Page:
It’s exciting to see Harvard Business Review highlight the huge potential of real-time analysis of customer feedback. Not as an academic exercise, but as a core business benefit. As a result of the pandemic and accelerated digital transformation, most business leaders agree that listening to their customers has become more important than ever.
We live in an experience economy, where customer needs, expectations and experiences are shaped not just by direct competitors, but every brand they interact with.
“In order to succeed, firms need to understand what their customers are thinking and feeling.”
Building on this theme, Mohamed Zaki, Janet McColl-Kennedy and Andy Neely from the Cambridge Service Alliance (CSA) have written a fascinating article in Harvard Business Review.
Traditional feedback processes that focus on quantitative measures, is not up to the task
The authors highlight the huge amounts of time and money that firms spend on getting to know their customers better, yet “most firms are not very good at listening to customers.”
The problem is the tools and measures they are using. Quantitative surveys with NPS or CSAT scores remain the industry standard, despite:
- Requiring a huge amount of time and resource to create and report on.
- Providing a frustrating experience for the very customers the firm is seeking to impress.
- Failing to tell firms what their customers are thinking and feeling.
“Qualitative approaches, like focus groups or manually reading and analyzing customer feedback, were too labor intensive to scale. Now, technology has changed what’s possible, and tactics need to catch up.”
Unstructured text comments are a goldmine of potential insights
Businesses need a better way of understanding their customers, and they need it quickly. According to the authors, there is “a goldmine of good data if you know where to look and how to analyze it. Customers often reveal their true thoughts and feelings in the open-ended comment boxes typically provided at the end of surveys. In general, the content of these comments offers a much more reliable predictor of a customer’s behavior. Yet, these are often ignored, and if used at all, are typically used after the scores are computed.”
The authors solve this problem by analysing verbatim comments using an AI model similar to one of the models we use with our own clients. Their customer-centric framework extracted ‘what’ customers were talking about (activities, products, interactions etc) and ‘how’ it made them feel (emotions and sentiment).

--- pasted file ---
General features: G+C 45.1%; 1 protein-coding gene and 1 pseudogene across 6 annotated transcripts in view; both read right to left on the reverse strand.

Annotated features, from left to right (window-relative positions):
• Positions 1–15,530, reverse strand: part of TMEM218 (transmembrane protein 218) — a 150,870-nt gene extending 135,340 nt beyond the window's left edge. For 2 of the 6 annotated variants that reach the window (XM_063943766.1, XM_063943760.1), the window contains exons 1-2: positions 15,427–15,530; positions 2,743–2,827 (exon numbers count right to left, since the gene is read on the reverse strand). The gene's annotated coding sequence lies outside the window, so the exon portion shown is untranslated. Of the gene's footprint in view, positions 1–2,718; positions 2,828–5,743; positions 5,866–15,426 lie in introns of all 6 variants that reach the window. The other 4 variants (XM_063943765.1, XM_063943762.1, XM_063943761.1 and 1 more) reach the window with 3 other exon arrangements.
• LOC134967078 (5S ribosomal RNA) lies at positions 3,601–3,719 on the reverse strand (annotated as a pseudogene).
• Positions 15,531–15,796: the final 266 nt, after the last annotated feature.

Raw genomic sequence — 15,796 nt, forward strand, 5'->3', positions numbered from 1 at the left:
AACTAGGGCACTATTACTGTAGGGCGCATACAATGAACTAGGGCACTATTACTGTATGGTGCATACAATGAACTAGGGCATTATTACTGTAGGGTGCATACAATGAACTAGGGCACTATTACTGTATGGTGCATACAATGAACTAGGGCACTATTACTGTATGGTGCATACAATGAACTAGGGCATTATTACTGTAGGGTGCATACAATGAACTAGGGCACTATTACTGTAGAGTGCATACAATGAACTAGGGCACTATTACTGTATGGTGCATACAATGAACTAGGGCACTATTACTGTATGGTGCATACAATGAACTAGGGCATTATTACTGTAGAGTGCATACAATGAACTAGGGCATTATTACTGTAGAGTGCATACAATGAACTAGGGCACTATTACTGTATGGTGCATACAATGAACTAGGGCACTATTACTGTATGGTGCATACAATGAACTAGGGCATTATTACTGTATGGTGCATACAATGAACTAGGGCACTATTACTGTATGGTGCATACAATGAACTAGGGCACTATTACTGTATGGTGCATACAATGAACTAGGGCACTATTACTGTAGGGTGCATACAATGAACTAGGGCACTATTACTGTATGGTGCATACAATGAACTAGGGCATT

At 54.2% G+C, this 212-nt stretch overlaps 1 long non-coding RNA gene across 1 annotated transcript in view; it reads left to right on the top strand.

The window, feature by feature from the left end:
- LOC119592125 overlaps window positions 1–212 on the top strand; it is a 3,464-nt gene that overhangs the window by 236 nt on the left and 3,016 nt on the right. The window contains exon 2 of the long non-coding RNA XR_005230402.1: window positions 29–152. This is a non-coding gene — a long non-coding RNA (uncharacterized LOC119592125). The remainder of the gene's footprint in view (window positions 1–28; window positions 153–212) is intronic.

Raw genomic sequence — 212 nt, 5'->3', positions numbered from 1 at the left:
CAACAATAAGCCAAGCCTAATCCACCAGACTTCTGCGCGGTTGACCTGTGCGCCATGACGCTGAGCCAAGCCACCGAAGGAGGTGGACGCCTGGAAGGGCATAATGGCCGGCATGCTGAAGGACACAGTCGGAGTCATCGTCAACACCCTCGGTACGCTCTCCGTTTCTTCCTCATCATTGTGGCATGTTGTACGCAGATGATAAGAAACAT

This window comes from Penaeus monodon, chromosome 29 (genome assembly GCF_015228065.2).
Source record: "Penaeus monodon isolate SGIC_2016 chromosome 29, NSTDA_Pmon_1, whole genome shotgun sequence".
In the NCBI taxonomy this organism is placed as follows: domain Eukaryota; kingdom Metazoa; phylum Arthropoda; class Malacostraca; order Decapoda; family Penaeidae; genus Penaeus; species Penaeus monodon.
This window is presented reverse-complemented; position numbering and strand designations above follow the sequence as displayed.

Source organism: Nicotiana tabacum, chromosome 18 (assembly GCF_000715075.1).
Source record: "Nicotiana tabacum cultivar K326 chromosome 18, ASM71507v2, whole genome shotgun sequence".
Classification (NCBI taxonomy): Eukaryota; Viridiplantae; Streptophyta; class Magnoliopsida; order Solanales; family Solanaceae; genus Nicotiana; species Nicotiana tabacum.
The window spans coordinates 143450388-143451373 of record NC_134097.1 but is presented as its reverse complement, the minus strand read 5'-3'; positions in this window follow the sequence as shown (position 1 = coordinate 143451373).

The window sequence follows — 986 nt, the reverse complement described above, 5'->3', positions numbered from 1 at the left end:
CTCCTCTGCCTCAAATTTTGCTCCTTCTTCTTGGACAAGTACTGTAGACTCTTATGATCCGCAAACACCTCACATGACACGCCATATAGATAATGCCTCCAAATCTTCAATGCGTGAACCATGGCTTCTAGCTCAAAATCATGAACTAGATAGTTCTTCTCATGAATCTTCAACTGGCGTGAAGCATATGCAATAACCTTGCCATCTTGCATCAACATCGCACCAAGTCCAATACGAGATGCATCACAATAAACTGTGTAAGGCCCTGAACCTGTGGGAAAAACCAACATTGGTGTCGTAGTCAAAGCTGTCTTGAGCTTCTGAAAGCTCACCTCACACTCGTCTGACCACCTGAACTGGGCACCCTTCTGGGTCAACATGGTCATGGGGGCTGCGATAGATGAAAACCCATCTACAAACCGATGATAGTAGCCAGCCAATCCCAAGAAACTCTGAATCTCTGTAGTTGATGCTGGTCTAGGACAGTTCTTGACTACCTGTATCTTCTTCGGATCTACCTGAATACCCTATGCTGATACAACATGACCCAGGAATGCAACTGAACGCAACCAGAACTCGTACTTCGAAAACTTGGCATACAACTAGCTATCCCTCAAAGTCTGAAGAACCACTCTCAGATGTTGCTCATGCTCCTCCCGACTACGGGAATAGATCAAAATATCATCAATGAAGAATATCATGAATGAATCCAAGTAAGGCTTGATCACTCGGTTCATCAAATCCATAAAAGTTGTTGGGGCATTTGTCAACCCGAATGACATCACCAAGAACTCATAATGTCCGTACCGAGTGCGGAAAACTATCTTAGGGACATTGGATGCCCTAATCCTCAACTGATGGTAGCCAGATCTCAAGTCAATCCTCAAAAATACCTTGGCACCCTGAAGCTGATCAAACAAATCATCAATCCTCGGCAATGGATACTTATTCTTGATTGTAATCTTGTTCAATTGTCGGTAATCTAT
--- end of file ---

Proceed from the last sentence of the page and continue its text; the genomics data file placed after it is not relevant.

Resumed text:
6 key business benefits of using AI to track how customers feel, in real-time
As a result of their research, the authors identified 6 key business benefits that accrue when firms use AI to analyse their unstructured customer feedback:
AI can show you what you’re missing
Businesses often misjudge customer priorities. Text comments can highlight where internal assumptions don’t match with customer reality.
Train your employees based on what’s actually important to customers
Understanding evolving customer needs and preferences enables businesses to design training programmes that ensure staff and customers stay on the same page.
Determine root causes
The breadth and depth of AI algorithms can identify not only the surface problem but also what’s causing it.
Capture customers’ emotional and cognitive responses in real-time
Feedback is captured and analysed while it’s still fresh. As the authors noted: “It is important to capture real-time feedback as emotional and cognitive responses can dissipate over time and details of the interaction are likely to be forgotten.”
Spot and prevent decreasing sales
Identify early-warning signs of defection, based on the issues and experiences that customers share.
Prioritize actions to improve customer experience
By monitoring feedback in real-time, businesses can quickly identify and respond to issues and then measuring the impact of their actions.
To read more about how MyCustomerLens is using AI to help firms create stand-out brands and experiences, click here